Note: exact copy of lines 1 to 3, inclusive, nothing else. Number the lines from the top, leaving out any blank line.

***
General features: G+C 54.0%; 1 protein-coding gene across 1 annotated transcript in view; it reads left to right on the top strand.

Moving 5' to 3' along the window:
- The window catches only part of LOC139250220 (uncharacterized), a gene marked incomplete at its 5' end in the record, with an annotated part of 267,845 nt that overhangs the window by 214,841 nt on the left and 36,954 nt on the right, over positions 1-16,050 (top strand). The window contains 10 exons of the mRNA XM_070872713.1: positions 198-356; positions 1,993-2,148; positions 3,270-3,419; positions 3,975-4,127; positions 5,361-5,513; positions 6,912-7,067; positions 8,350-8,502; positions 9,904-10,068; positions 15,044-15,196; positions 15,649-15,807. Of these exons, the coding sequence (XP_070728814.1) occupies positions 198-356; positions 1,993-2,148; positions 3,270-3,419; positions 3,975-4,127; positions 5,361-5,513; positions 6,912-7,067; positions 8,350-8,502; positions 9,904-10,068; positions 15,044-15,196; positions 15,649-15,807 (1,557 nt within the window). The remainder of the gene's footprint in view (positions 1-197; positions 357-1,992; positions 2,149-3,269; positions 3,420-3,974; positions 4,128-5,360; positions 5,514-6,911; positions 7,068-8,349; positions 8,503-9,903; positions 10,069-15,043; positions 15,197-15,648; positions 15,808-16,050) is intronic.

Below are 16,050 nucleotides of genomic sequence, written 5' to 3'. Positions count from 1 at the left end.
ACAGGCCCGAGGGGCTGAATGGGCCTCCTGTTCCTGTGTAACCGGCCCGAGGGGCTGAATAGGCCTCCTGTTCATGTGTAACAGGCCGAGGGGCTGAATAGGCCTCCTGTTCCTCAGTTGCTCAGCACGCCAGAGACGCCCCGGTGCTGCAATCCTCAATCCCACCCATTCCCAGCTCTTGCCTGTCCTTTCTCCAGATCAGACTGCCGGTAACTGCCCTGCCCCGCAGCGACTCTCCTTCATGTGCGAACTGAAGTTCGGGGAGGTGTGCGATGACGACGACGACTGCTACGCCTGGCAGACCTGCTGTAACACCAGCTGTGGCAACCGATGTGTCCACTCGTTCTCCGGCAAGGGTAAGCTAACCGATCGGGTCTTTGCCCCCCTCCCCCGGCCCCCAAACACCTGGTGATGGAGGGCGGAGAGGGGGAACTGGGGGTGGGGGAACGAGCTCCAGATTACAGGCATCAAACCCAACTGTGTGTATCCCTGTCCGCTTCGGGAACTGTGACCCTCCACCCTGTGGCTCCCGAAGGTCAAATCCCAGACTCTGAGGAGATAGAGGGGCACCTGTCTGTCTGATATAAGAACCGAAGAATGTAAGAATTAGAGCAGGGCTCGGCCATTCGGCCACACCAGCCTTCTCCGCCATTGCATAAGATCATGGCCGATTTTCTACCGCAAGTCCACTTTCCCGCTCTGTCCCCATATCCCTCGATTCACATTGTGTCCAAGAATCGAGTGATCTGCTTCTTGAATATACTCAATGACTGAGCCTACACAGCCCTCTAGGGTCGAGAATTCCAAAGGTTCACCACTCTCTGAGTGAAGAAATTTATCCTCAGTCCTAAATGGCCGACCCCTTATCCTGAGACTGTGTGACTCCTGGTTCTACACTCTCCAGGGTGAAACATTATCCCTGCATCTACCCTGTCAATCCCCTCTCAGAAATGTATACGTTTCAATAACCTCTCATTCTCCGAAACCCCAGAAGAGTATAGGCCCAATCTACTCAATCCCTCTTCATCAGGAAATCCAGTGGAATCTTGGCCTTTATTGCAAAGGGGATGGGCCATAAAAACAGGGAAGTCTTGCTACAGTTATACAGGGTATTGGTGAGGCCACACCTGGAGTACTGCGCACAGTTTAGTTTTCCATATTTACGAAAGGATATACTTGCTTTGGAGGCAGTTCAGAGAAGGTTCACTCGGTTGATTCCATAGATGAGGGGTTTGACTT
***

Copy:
General features: G+C 54.0%; 1 protein-coding gene across 1 annotated transcript in view; it reads left to right on the top strand.

Moving 5' to 3' along the window:
- The window catches only part of LOC139250220 (uncharacterized), a gene marked incomplete at its 5' end in the record, with an annotated part of 267,845 nt that overhangs the window by 214,841 nt on the left and 36,954 nt on the right, over positions 1-16,050 (top strand). The window contains 10 exons of the mRNA XM_070872713.1: positions 198-356; positions 1,993-2,148; positions 3,270-3,419; positions 3,975-4,127; positions 5,361-5,513; positions 6,912-7,067; positions 8,350-8,502; positions 9,904-10,068; positions 15,044-15,196; positions 15,649-15,807. Of these exons, the coding sequence (XP_070728814.1) occupies positions 198-356; positions 1,993-2,148; positions 3,270-3,419; positions 3,975-4,127; positions 5,361-5,513; positions 6,912-7,067; positions 8,350-8,502; positions 9,904-10,068; positions 15,044-15,196; positions 15,649-15,807 (1,557 nt within the window). The remainder of the gene's footprint in view (positions 1-197; positions 357-1,992; positions 2,149-3,269; positions 3,420-3,974; positions 4,128-5,360; positions 5,514-6,911; positions 7,068-8,349; positions 8,503-9,903; positions 10,069-15,043; positions 15,197-15,648; positions 15,808-16,050) is intronic.